Commander Spotlight: Batwing Brume

When it comes to board games, the concept of age is often nebulous and far more subjective than most generally realize. It may be easy to research when a game was published, but beyond basic facts, how gamers address those titles in terms of age isn’t always clear, especially as many forces in the industry are pushing the creation and consumption cycles of board gaming ever closer to the rapid-fire timetables you see in places like video games and consumer gadgetry.

What exactly is an ‘older’ game? To some, that terms means a decades-old game from their childhood. To others in the New Hotness crowd, an older game tends to constitute anything published more than a year or two back. While the latter case may make sense among people trying to sell said titles or those whose ambitions are to always be part of the 24-hour cable news style of content creation, but in general, thinking in such short terms sets a terribly skewed perception both about the speed and degree to which even enfranchised gamers learn about, purchase, and play games. Unlike current events or the latest cell phone, games by and large don’t become less relevant just because they’ve been out a few years. Their quality and gameplay value don’t degrade simply because they’ve been on a shelf for a while.

It’s not like if you pull out something from 2010 that suddenly a rule won’t work anymore because a year or two has passed. So why treat them that way?

Plus, the whole mindset gets even more ridiculous when you start comparing it to games that actually do have some age to them. Catan has been around for over 20 years. Risk came out in 1957. Monopoly (as The Landlord’s Game) was first made in 1903. And yet even they pale in comparison to the great gaming progenitors. Chess as we know it appeared during the middle of the Renaissance – some 500 years ago. And Go, the classic abstract game of stones? Its birthday is somewhere around 2,o00 years before that.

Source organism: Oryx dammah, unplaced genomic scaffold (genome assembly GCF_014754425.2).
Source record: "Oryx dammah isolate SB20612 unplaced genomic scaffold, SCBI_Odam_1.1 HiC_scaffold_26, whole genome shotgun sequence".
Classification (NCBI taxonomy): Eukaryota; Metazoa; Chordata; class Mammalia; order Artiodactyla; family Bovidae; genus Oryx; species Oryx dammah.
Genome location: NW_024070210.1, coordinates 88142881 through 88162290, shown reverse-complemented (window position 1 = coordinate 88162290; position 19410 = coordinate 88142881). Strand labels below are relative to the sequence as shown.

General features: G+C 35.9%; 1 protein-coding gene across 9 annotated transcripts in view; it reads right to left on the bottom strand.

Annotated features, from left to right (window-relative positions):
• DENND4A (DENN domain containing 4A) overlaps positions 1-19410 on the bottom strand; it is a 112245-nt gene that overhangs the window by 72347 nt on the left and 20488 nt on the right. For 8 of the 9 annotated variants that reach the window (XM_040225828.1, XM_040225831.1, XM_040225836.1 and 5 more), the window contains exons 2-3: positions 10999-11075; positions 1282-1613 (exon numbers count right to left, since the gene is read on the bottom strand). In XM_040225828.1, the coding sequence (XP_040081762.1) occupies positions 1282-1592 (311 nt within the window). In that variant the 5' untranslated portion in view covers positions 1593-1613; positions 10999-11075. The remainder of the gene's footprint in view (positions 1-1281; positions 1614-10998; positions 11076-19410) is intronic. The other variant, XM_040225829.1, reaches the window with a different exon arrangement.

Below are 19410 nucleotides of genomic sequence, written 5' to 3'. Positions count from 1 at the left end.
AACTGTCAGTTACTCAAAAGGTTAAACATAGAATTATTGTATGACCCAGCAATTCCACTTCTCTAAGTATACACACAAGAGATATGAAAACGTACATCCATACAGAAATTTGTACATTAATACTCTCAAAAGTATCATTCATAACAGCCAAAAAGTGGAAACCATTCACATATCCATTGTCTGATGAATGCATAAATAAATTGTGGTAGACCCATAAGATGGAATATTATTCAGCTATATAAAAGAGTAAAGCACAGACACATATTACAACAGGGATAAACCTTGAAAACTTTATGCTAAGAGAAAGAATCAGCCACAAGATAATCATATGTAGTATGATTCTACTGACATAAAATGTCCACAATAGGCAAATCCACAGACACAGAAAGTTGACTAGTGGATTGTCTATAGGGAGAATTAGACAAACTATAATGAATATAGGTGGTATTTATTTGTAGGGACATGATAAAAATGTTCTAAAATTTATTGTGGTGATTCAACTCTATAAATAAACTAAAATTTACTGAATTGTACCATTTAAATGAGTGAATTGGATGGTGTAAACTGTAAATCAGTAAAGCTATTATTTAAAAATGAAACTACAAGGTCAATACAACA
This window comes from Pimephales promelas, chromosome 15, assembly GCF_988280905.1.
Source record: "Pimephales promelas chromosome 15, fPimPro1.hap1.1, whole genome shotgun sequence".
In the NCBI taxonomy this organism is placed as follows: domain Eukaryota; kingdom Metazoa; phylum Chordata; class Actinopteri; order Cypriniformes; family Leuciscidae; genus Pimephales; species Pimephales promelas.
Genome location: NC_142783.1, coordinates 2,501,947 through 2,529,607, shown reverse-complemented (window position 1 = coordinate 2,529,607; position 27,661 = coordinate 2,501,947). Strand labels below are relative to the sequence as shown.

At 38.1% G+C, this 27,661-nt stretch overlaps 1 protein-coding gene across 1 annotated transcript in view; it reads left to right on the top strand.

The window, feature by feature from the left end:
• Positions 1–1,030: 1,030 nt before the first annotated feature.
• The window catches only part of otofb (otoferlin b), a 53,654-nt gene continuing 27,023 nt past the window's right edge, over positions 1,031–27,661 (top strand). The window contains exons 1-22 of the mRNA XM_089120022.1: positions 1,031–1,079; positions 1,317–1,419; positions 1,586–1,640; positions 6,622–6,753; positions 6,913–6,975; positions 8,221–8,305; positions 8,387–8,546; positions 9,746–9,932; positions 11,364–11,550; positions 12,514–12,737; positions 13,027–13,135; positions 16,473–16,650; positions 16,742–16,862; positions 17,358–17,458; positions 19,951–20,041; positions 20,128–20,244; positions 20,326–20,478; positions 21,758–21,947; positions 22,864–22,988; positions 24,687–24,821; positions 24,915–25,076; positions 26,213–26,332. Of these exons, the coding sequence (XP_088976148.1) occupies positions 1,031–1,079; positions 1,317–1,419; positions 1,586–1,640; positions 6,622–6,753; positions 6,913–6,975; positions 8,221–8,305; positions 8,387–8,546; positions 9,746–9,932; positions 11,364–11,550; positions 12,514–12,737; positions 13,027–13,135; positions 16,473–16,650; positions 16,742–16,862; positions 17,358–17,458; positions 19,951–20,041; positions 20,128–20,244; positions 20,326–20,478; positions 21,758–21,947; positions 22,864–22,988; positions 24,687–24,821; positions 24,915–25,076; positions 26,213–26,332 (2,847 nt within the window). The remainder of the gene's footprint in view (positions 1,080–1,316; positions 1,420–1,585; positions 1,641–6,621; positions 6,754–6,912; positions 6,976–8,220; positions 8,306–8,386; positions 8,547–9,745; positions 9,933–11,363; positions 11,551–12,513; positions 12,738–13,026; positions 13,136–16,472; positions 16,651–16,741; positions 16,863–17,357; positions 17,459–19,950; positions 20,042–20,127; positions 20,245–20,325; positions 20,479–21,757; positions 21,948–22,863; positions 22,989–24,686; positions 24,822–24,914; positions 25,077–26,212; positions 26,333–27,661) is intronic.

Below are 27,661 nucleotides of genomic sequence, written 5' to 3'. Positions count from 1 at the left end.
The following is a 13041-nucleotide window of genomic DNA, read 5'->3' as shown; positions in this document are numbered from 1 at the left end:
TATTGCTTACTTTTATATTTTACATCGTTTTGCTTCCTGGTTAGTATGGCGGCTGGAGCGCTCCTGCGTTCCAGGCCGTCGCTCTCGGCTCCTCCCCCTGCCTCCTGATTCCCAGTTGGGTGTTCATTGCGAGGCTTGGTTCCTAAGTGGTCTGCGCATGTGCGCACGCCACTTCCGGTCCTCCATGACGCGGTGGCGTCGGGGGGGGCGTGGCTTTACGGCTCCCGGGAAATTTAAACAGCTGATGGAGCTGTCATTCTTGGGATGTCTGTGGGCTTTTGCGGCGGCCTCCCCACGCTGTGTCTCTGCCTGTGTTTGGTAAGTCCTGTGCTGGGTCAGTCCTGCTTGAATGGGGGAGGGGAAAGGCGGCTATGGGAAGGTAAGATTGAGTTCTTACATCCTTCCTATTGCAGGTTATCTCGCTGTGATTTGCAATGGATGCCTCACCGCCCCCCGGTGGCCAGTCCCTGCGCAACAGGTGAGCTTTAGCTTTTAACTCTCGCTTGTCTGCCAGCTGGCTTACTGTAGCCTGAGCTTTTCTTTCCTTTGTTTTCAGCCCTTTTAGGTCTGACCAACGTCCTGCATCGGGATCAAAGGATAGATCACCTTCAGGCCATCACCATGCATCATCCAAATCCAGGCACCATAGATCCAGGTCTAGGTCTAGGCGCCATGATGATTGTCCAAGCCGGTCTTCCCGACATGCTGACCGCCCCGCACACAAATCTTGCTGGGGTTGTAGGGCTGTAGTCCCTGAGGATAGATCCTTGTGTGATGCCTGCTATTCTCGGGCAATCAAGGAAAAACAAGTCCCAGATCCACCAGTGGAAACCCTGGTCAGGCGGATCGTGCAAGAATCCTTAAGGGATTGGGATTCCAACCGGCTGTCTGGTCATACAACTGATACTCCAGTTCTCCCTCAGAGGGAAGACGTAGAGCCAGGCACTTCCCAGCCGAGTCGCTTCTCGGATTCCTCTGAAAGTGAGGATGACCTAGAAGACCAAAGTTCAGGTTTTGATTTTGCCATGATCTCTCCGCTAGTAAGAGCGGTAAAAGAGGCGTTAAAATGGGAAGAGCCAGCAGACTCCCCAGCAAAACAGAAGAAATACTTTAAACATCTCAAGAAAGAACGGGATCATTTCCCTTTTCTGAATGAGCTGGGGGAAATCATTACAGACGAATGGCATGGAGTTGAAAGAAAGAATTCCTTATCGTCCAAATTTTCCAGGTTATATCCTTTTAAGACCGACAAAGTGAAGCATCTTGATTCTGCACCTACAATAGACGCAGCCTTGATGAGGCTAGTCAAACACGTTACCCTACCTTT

Those are old games. Something from 2012 is not.

That being said, in spite of its continued new releases, Magic also falls into the ‘older’ game category without much argument, especially as it inches closer to its 25th anniversary. Yet because of how often it introduces new products, mechanics, and flavors, Wizards does a marvelous job not making it feel like it’s a game older than a lot of its player base.

At least, in all cases but one: Magic is the Chess of the strategy card game world.

Magic’s one real flaw is that it’s hard to escape how much player experience factors into your chances of winning. Unlike the aforementioned Go, which provides handicap rules to make up for discrepancies in expertise, Chess and Magic provide a distinct advantage to those who have played longer, are more aware of the rules, and know how to exploit players’ weaknesses. This doesn’t make them bad games, but it does make the barrier to entry much higher if you’re always playing against other people above your skill level.

The saving grace for Magic at least is, ironically, luck. Luck of the draw in Magic is the great equalizer, giving anyone a shot at winning even when there’s a huge discrepancy between players’ skill levels. The hard core Magic players may lament the game having too much randomness, but for an up-and-coming player who’s outmatched and often outgunned, sometimes it’s the silver bullet they need to pull off the occasional surprise win against a more experienced opponent.